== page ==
South Carolina House Panel Advances Bills Addressing Summer Expansion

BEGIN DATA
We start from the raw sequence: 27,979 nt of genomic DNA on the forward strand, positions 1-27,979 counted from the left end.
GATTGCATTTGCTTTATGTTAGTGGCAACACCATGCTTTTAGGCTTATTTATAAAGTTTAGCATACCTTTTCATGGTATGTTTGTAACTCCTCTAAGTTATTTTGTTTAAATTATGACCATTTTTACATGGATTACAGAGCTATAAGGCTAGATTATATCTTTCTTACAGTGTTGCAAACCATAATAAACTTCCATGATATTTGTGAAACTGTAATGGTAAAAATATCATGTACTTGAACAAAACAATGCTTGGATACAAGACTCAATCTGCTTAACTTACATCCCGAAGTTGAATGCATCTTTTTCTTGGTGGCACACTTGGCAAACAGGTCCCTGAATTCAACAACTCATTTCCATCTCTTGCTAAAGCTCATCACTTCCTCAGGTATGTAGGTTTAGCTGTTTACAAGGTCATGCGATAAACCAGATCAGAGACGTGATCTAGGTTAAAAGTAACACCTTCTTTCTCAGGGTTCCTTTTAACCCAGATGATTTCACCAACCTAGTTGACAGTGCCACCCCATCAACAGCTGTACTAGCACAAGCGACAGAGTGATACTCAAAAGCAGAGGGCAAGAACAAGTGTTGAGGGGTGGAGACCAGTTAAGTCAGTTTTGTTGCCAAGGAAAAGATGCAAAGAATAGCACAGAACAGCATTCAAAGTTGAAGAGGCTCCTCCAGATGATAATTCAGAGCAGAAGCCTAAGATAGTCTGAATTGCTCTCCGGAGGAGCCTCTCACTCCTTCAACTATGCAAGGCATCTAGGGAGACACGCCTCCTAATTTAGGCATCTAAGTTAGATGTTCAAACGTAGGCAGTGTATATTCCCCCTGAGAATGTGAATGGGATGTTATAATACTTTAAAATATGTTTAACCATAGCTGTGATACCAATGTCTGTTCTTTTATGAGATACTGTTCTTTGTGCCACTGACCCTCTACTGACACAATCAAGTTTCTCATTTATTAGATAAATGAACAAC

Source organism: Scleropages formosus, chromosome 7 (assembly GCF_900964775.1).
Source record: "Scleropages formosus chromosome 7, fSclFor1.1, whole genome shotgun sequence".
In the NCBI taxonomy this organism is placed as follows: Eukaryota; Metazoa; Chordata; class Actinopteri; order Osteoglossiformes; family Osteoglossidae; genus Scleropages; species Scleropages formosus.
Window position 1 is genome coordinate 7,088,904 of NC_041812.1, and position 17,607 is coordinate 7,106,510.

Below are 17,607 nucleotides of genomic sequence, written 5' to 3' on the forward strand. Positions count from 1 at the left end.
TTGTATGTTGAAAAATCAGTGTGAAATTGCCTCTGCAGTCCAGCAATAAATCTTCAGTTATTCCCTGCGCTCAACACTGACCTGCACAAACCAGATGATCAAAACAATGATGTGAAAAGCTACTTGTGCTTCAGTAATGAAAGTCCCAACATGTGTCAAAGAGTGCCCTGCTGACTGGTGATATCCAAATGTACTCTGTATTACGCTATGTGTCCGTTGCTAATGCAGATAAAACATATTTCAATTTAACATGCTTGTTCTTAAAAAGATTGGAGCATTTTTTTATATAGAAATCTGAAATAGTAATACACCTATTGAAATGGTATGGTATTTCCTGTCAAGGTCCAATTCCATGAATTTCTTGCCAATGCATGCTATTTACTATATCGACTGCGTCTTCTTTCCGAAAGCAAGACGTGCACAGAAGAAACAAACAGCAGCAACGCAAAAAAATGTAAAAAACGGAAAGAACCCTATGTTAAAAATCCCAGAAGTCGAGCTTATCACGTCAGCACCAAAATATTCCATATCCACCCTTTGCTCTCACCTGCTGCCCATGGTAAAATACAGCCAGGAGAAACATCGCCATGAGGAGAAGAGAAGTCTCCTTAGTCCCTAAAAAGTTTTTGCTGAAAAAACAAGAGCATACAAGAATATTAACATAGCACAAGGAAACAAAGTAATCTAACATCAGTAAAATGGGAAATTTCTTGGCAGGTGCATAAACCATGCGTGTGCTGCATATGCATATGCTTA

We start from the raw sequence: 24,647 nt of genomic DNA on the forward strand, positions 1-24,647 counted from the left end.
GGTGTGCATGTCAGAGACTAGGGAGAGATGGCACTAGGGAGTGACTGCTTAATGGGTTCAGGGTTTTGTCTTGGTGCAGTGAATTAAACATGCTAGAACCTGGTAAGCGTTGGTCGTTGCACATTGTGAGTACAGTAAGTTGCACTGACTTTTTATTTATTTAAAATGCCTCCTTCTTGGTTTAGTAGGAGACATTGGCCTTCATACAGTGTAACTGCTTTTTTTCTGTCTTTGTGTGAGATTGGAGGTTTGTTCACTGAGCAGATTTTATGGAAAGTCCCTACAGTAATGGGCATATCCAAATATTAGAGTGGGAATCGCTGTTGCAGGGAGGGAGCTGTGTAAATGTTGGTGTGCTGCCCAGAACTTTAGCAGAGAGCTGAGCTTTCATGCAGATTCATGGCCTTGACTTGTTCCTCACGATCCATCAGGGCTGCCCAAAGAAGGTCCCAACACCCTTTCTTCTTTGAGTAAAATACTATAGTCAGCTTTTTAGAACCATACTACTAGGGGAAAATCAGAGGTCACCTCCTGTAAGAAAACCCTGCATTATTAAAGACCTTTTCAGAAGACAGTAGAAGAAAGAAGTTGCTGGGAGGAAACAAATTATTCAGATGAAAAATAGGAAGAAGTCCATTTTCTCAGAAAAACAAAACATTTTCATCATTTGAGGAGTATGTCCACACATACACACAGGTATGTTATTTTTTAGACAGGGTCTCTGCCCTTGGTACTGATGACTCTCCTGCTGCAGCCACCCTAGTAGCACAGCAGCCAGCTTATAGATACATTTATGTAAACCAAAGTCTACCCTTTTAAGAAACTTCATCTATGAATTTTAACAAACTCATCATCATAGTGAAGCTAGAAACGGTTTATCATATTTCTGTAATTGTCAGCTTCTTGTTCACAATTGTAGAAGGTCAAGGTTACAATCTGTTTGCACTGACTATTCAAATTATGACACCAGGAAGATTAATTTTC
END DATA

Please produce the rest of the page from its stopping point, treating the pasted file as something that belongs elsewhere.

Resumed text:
first_imgBy the Associated Press Facebook By chloecox – Utility executives have warned against taking such measures, saying that cutting ratepayers’ monthly bills could bankrupt the Cayce-based corporation. SCANA shares have dropped by roughly 25 percent since the project was called off in July, following the bankruptcy of lead contractor Westinghouse. By the time the project fell apart, ratepayers had already footed $2 billion in payments toward the reactors. In introducing the bills last week, House Speaker Jay Lucas said they would “gut existing laws” that allowed such charges before the reactors were complete, like the 2007 Base Load Review Act. The new proposals would require that power plants be operational before utilities can charge their customers for that investment. Twitter Previous articleSiemens to Provide over 200 MW of Mobile Gas Generation to AfghanistanNext articleOptimizing Gas Turbine Performance chloecox NuclearReactors TAGSSCE State Rep. Peter McCoy of Charleston, who chairs the panel, said legislators don’t want to hurt Santee Cooper but can’t be blamed for offering tough solutions to problems the utility helped create. Interim Santee Cooper chief executive Jim Brogdon said those moves would hurt the utility’s credit rating, which could lead to higher interest rates for the utility and higher electricity costs for customers. Linkedin “This isn’t something that I’ve done,” McCoy said. “This is something that the (Santee Cooper) board has done, that agreements have done.” During a meeting Tuesday, House members bristled at concerns that some of the proposals would hurt state-owned utility Santee Cooper, the project’s other co-owner. Lawmakers are also looking at ways to set new criteria for the utility’s future directors, as well as require that Santee Cooper’s rate-hike requests be regulated by the Public Service Commission. McCoy said he expects SCANA to file a lawsuit once the legislation is passed. At least half a dozen lawsuits are already pending, seeking to hold the utilities accountable for the failure.center_img COLUMBIA, South Carolina — South Carolina lawmakers are moving forward on proposals to shake up state laws and boards that enabled a costly nuclear fiasco, unanimously approving Tuesday six bills designed to limit how much more the state’s power customers must pay for the now-defunct project. Linkedin The six proposals include one that would block project co-owner South Carolina Electric & Gas Co. from continuing to charge its customers $37 million a month for the scuttled project at the V.C. Summer Nuclear Station. Another bill could force SCE&G to refund the $1.7 billion that it already has charged customers. Lawmakers, state and federal authorities and Wall Street regulators are probing the failed project. Optimizing Plant Performance: The April POWERGEN+ series activates today Twitter 11.15.2017 RELATED ARTICLESMORE FROM AUTHOR New Jersey utility regulators extend zero-carbon breaks for PSEG nuclear power plants South Carolina House Panel Advances Bills Addressing Summer Expansion Facebook Suitors for halted Bellefonte nuclear project ask TVA to consider climate in reviving sale No posts to displaylast_img read more